an excerpt from “living with schizophrenia”, by Norma Macdonald

Posted by resonanteye on 05/22/2012

Excerpt from an essay published in the Canadian Medical Association Journal, ca. 1963. Written by Norma Macdonald, a woman who had been re-admitted multiple times for recurring schizophrenia and aggression.

Another excerpt from the same source, written by a different woman, is available here.

            I began to see that in schizophrenia I had much more than a handicap, I had a tool and a potential. This sort of mind, controlled and used, has a far-reaching imaginative power, a sharp instinctual awareness, and the ability to understand a wide span of emotional and intellectual experiences. Perhaps in 10 or 20 more years I will be able to control it much better than I do now, and then perhaps it will be more use to me. (…) So far few of my conclusions seem to be practical.

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Simplest of all is perhaps the knowledge that this illness rests very definitely upon physical factors. …if I hoped to remain well I must have three square meals, my necessary nutrients, and at least eight hours’ sleep nightly. I know that by going without food for a day or two or by missing sleep two or three nights in a row I could (and do) lapse into a state where dreams worry my mind at night, fatigue sets in, voices begin to pester me, and suspicion of the motives of even my best friends rises up to turn my life into a living hell.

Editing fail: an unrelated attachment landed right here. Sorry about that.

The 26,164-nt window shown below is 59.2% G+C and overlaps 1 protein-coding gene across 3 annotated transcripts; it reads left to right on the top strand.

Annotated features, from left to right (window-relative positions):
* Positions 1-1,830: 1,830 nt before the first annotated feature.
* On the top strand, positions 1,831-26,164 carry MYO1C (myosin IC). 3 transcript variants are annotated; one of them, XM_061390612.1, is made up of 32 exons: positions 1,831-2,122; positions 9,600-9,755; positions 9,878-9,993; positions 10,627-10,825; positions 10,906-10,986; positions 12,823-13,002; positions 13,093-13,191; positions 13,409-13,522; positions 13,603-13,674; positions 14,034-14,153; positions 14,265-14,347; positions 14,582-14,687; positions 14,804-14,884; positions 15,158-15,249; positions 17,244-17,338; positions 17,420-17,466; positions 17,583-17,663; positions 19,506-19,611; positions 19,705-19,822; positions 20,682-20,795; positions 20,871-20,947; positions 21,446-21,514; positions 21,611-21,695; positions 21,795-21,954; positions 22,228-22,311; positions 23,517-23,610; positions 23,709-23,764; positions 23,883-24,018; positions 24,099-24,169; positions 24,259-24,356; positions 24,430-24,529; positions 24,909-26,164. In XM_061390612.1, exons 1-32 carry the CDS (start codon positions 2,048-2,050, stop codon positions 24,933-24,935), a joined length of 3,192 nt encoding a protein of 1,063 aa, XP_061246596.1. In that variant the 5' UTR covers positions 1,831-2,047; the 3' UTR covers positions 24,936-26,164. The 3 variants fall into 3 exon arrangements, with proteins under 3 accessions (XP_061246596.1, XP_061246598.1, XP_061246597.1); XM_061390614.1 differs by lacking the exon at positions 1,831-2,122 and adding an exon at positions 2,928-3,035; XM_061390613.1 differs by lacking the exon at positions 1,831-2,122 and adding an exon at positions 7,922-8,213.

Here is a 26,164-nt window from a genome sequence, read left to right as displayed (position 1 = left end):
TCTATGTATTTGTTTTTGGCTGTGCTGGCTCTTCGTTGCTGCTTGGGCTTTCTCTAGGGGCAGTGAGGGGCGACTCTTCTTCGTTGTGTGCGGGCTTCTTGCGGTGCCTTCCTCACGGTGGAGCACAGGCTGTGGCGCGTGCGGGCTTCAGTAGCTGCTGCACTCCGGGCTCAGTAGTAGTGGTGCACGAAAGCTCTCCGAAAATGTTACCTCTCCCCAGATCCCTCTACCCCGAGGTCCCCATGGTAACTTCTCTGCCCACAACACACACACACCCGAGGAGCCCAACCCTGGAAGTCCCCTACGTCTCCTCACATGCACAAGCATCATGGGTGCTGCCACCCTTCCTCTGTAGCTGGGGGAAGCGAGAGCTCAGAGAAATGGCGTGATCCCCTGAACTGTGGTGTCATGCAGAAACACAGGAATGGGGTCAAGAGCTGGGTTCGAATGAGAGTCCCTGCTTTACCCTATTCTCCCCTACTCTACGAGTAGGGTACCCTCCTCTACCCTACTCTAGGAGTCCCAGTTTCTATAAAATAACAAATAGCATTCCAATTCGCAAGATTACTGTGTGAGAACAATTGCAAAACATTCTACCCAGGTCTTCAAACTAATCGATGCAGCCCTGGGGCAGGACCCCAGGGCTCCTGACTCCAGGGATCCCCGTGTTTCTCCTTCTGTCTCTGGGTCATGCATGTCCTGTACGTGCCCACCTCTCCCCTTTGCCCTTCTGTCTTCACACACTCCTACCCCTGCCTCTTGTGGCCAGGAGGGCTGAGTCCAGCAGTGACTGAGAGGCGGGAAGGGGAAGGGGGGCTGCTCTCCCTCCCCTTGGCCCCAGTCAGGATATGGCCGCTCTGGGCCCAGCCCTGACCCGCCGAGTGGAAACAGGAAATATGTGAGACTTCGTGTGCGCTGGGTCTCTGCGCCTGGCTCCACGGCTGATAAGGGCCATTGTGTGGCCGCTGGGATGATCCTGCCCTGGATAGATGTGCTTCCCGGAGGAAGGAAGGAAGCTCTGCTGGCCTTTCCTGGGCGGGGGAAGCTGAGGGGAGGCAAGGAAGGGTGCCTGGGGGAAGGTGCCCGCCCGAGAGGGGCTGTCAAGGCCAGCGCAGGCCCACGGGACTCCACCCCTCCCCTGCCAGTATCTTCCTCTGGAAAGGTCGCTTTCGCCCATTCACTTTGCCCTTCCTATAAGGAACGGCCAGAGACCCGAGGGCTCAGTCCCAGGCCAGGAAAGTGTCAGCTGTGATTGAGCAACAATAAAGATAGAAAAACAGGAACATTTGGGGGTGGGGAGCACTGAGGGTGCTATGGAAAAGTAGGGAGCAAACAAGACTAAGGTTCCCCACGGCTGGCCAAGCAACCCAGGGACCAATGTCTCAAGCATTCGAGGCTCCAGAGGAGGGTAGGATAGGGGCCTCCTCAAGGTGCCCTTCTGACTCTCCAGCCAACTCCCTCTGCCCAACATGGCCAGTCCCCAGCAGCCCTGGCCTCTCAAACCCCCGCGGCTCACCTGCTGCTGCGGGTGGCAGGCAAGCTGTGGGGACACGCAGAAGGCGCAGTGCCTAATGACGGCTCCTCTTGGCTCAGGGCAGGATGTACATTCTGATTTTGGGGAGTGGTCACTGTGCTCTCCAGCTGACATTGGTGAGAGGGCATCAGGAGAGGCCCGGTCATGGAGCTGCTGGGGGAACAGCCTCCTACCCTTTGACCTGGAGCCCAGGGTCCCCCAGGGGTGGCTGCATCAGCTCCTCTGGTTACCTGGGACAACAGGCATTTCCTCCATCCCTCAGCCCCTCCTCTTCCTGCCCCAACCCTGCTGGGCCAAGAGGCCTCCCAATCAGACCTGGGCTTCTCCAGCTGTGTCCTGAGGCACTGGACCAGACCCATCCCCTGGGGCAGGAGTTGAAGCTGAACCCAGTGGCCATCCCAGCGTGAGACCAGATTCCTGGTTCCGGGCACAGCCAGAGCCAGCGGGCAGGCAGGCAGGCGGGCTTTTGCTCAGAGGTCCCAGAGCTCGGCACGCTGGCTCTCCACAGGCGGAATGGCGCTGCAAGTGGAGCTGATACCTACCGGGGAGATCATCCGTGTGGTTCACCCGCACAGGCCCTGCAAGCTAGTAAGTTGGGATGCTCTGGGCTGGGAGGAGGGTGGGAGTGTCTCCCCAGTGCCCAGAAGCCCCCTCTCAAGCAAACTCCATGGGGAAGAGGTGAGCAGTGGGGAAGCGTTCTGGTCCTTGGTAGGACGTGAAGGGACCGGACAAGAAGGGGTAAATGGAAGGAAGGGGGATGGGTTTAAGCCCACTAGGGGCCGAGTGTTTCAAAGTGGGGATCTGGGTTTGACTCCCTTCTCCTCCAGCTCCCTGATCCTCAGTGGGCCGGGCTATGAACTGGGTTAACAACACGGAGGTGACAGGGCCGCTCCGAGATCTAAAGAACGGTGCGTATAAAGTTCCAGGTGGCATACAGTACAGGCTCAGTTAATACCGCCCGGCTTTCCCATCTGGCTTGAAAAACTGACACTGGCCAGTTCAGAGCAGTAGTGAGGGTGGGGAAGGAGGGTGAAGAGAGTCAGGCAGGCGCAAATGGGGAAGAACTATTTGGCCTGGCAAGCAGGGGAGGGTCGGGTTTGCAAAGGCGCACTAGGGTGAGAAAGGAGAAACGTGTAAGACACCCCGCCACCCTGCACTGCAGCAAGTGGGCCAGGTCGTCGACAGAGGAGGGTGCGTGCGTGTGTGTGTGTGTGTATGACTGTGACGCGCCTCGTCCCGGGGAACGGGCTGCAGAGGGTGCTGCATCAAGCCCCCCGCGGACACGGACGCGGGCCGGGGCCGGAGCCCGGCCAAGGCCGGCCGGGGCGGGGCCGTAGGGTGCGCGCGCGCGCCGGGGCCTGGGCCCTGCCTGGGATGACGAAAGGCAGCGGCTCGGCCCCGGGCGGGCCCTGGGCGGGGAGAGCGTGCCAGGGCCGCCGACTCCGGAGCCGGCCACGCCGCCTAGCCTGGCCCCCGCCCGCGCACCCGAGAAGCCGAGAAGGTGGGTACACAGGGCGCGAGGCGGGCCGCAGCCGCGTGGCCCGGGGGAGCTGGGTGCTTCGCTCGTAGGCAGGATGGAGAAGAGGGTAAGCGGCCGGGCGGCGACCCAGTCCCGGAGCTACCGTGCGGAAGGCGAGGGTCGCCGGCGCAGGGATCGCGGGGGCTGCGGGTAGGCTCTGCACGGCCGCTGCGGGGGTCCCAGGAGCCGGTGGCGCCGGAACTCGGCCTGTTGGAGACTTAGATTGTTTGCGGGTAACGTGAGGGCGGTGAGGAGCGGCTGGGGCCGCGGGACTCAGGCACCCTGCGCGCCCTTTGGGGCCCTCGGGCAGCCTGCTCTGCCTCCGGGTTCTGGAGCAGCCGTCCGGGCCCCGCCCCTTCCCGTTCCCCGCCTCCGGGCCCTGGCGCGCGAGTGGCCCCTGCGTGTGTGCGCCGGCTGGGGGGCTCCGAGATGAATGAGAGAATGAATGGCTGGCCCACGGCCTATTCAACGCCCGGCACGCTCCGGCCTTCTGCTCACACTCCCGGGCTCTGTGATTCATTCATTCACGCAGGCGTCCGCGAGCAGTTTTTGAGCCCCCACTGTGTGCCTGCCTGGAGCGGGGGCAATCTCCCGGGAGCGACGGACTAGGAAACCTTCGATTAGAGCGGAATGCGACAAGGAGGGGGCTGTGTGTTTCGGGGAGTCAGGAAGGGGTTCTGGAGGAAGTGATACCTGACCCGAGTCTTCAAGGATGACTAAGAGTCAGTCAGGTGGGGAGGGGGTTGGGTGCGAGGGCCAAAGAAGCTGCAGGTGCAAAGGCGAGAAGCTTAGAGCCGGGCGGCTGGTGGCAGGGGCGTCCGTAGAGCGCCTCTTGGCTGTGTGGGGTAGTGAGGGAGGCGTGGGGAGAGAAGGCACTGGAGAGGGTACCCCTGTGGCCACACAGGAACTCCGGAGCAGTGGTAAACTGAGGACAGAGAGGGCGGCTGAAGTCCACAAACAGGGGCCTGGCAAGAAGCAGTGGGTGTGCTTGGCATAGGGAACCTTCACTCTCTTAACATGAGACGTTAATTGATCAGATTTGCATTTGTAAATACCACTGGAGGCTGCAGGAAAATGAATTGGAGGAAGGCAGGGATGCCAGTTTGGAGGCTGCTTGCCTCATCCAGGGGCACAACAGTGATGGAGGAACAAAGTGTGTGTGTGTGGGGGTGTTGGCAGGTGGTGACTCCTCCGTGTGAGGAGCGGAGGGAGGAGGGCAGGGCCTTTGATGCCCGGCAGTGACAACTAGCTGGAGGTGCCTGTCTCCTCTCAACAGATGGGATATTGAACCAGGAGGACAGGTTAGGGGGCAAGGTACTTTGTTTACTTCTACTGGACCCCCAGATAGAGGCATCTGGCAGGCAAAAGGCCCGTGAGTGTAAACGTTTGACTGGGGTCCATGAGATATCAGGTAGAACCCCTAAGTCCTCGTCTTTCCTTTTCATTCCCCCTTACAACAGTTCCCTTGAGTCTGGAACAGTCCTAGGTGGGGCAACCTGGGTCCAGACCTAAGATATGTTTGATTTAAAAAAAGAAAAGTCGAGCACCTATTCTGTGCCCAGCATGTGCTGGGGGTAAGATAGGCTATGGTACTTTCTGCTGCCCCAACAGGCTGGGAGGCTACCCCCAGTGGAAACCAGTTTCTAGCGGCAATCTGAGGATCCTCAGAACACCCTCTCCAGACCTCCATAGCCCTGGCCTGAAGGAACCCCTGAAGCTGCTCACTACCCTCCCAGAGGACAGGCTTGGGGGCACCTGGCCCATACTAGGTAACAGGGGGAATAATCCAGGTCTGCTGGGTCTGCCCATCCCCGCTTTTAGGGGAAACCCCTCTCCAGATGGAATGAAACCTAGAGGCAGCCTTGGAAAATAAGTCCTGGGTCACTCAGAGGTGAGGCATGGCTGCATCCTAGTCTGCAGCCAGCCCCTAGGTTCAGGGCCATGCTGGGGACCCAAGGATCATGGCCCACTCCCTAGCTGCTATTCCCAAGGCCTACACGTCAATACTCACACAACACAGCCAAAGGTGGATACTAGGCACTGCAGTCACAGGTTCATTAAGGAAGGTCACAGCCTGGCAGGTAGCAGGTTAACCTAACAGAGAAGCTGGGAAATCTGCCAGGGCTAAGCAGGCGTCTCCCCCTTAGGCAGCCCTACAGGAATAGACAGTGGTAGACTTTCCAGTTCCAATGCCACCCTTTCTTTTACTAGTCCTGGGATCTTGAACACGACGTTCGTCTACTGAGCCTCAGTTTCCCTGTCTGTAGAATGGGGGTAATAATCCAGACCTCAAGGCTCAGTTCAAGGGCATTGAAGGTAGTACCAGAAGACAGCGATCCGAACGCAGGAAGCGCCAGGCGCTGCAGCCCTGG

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To have to carry on my work and social life in this state is dangerous. I can almost feel the filter breaking down, the old soreness pulling and tightening at my brain. Soon every stimulus will have to be interpreted at once. My environment will start to close in on me. I will become irritable and inefficient.
The menstrual cycle has considerable influence on this state of mind, and so do various kinds of fatigue. Lack of sleep and a day’s work overcharged with pressing activities are the most obvious causes of tiredness, but there is nothing more tiring than ennui.

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Repetition of boring social events, topics of conversation, routine jobs- these are excessively fatiguing. Noises can be tiring too, and colors. I am fond of blue, but I recoil in horror at the thought of living in a blue room, and an apartment painted deep rose seems to have contributed strangely to a crisis through which my illness passed about five years ago.

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I suspect that climate influences my (mental) health, for both my major illness and the crisis of which I spoke occurred in Ontario during the hot and humid summer months, and while recently in Trinidad I began to feel the same way…

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The simple business of keeping physical health is not so simple in reality as one might think. Through the years I have found a staggering minority of people, even among my closest friends, who have any conception of the seriousness of it.Had I a heart condition or diabetes they might understand, but they fail to see any reason why too much exercise, lack of food or sleep, too many parties, could possibly have any bearing on mental illness. I have missed much of my social life because people think I am anti-social when I have been forced to turn down invitations. I have offended people by refusing to help out with projects, because they see me spending quantities of energy at something else.